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About the Library

collage of photos of Princeton Theological Seminary Library by K. Whalen


The Princeton Theological Seminary Library strengthens teaching, inspires learning, broadens access, fosters research, embraces change, and advances and preserves knowledge.

The Princeton Theological Seminary Library serves Princeton Theological Seminary, Princeton University, and wider communities of students, pastors, and scholars.

Shaped by two centuries of development, the Princeton Theological Seminary Library:

  • Embraces its role at the intersection of the theological record and the community of scholars,
  • Continues Princeton Seminary's commitment to build collections of depth, and
  • Promotes an environment of broad access to the theological heritage.

Collection Overview

The Princeton Theological Seminary Library collection offers substantial resources for theological study and research at all levels.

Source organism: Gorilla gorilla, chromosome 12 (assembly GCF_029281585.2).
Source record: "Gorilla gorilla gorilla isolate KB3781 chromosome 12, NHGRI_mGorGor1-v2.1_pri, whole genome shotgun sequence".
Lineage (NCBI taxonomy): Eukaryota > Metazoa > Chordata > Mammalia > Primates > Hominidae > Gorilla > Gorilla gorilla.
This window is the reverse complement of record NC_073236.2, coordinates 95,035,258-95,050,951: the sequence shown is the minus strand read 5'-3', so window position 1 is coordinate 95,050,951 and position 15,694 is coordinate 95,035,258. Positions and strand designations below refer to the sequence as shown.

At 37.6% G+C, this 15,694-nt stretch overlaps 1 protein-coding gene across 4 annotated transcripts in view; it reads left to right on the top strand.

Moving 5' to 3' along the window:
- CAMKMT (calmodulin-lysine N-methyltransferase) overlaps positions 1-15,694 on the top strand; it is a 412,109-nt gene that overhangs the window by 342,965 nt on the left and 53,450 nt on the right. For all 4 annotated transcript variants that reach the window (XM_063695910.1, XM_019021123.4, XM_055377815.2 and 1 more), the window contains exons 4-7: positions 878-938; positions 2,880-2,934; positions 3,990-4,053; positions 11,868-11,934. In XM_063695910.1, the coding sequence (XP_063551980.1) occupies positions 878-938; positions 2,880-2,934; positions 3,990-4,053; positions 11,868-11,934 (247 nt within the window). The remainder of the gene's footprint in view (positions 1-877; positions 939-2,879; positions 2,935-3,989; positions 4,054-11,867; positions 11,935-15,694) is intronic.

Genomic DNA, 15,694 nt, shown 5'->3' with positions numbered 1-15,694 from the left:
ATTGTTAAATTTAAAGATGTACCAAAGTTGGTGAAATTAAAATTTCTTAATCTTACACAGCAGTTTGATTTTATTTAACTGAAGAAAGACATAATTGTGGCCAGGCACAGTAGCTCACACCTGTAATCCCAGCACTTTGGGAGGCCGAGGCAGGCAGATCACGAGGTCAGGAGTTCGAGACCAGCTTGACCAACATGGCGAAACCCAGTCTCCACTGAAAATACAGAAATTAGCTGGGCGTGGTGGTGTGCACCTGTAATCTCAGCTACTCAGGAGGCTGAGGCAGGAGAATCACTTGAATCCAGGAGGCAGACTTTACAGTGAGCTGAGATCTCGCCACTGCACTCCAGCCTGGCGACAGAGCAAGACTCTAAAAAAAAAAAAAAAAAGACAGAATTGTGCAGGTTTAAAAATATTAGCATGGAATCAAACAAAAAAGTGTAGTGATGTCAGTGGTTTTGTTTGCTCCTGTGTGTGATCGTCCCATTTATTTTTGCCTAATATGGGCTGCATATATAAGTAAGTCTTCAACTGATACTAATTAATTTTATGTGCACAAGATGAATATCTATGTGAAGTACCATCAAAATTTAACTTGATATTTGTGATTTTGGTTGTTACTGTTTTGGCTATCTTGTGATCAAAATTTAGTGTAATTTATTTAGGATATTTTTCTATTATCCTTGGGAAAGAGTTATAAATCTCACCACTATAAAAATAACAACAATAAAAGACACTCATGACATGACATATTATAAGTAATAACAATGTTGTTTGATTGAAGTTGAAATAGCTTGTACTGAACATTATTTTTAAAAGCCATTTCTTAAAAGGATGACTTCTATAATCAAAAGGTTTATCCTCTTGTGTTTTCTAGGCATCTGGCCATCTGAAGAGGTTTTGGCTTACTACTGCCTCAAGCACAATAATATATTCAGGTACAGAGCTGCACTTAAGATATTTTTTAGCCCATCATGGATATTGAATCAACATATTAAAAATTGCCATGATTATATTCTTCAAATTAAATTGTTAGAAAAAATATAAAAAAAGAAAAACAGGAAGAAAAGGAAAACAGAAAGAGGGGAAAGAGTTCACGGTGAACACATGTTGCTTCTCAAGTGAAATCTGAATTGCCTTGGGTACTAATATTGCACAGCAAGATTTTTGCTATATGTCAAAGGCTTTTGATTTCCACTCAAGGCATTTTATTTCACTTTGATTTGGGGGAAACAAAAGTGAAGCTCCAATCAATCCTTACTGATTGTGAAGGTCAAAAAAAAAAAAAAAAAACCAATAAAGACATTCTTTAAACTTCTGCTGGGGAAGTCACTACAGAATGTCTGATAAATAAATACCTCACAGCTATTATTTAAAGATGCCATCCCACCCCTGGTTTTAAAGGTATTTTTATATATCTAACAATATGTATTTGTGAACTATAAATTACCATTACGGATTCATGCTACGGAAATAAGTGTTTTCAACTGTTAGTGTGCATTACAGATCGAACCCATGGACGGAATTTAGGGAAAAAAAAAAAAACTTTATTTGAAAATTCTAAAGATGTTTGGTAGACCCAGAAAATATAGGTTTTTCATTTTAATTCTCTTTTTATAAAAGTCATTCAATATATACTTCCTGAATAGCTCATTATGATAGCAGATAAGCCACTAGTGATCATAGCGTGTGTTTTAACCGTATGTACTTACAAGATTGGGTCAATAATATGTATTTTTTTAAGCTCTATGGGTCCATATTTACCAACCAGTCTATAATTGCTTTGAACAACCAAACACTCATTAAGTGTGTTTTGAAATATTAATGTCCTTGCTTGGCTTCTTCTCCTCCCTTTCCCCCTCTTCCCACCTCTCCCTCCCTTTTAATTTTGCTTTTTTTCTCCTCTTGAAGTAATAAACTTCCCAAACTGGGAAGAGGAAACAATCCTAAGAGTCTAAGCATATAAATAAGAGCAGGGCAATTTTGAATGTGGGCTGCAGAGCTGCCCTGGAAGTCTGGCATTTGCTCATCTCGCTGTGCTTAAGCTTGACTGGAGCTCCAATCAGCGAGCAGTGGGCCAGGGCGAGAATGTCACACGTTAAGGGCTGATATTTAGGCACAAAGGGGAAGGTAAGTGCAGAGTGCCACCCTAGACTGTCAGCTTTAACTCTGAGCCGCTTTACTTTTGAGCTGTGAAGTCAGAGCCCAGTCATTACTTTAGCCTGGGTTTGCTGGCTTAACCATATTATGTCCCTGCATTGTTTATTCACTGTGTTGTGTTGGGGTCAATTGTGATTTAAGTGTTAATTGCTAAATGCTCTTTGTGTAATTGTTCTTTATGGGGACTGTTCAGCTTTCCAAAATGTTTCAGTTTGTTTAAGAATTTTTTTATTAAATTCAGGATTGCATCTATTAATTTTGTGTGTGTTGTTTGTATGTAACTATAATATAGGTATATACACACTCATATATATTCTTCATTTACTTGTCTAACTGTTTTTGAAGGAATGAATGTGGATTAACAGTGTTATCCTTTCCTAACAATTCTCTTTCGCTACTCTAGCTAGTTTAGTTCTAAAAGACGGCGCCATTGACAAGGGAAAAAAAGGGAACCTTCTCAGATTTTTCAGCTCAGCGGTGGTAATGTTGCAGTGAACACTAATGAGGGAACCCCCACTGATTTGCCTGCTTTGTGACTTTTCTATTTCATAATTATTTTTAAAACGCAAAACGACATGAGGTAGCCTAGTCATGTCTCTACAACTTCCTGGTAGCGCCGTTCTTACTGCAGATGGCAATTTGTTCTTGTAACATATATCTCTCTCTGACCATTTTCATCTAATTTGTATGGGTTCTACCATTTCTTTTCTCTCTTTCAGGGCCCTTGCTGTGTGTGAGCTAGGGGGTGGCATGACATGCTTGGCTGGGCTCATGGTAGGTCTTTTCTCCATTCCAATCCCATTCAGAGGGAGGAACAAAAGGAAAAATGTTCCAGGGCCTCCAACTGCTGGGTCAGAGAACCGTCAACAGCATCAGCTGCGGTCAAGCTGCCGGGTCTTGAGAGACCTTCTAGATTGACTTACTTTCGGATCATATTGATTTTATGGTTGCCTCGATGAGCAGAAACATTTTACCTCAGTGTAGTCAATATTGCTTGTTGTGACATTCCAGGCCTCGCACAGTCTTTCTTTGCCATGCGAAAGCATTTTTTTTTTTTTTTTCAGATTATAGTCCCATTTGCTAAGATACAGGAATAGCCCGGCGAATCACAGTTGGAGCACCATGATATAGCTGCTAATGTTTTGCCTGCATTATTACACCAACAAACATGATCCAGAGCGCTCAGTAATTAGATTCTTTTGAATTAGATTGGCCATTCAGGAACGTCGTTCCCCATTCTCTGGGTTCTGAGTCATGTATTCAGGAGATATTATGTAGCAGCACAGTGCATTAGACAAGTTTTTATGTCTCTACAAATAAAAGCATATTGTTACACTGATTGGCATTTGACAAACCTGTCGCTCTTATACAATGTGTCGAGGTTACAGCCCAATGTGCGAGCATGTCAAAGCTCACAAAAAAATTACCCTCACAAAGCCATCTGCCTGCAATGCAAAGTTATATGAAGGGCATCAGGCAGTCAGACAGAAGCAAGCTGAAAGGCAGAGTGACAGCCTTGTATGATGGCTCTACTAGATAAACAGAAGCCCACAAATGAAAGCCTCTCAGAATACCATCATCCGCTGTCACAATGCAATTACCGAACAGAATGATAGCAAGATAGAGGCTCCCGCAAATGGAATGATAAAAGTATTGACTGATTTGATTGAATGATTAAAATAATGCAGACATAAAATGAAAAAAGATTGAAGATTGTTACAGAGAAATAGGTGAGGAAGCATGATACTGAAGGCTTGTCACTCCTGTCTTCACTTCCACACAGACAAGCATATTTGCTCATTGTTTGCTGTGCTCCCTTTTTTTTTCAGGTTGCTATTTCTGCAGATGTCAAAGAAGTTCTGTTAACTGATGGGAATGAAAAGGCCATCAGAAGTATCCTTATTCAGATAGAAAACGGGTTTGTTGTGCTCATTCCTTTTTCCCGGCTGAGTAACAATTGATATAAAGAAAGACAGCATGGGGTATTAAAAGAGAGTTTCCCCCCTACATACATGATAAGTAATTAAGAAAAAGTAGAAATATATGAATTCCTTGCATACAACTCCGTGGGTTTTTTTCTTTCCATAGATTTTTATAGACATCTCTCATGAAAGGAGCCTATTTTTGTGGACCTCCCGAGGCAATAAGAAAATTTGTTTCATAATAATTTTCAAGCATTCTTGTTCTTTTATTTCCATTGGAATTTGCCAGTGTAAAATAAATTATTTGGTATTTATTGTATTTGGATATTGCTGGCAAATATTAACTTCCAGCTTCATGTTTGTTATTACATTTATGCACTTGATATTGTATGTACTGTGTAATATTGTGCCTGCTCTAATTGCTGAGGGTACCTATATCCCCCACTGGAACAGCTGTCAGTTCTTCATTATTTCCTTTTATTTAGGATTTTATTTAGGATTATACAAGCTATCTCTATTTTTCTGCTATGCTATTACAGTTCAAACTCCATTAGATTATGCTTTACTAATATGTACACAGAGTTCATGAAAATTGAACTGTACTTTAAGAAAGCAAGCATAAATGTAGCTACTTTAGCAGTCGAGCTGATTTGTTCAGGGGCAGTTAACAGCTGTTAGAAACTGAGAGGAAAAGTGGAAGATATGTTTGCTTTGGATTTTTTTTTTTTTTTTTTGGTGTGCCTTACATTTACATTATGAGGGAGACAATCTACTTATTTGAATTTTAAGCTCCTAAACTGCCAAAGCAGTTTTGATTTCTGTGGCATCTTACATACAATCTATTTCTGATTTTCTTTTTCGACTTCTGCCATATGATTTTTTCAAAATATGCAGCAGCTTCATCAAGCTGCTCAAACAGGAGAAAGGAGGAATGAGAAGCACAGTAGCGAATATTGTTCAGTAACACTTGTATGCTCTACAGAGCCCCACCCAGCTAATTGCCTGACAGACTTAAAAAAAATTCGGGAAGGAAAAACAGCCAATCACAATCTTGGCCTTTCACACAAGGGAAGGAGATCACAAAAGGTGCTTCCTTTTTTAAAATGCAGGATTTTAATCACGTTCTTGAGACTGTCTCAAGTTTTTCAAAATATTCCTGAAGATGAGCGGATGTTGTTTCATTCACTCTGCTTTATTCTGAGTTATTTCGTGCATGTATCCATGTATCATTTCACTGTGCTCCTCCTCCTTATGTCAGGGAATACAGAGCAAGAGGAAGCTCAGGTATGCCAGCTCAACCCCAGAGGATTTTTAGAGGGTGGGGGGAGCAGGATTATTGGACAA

In addition to circulating and periodical collections, the Princeton Theological Seminary Library contains the Charles G. Reigner Collection, which houses educational materials and religious curriculum materials to support church ministry; Special Collections, including the Karl Barth research collection and a growing number of Digital Collections, including the Theological Commons.

The Library currently receives thousands of journals, annual reports of church bodies and learned societies, bulletins, transactions, and periodically issued indices, abstracts, and bibliographies.

Among the collections are valuable portions of the libraries of Dr. Ashbel Green, Professor John Breckenridge, Dr. William Buell Sprague, Mr. Samuel Agnew, Professor J. Addison Alexander, Dr. John M. Krebs, Dr. Alexander Balloch Grosart, Professor William Henry Green, Professor Samuel Miller, Professor Benjamin Breckinridge Warfield, Mr. James Tanis, and Dr. Louis F. Benson.

Primary sources are represented both by original early editions or reprints and by modern critical editions.

A series of policies governing the use of our collections allows us to balance accessibility with accountability.

See also — Visiting the Library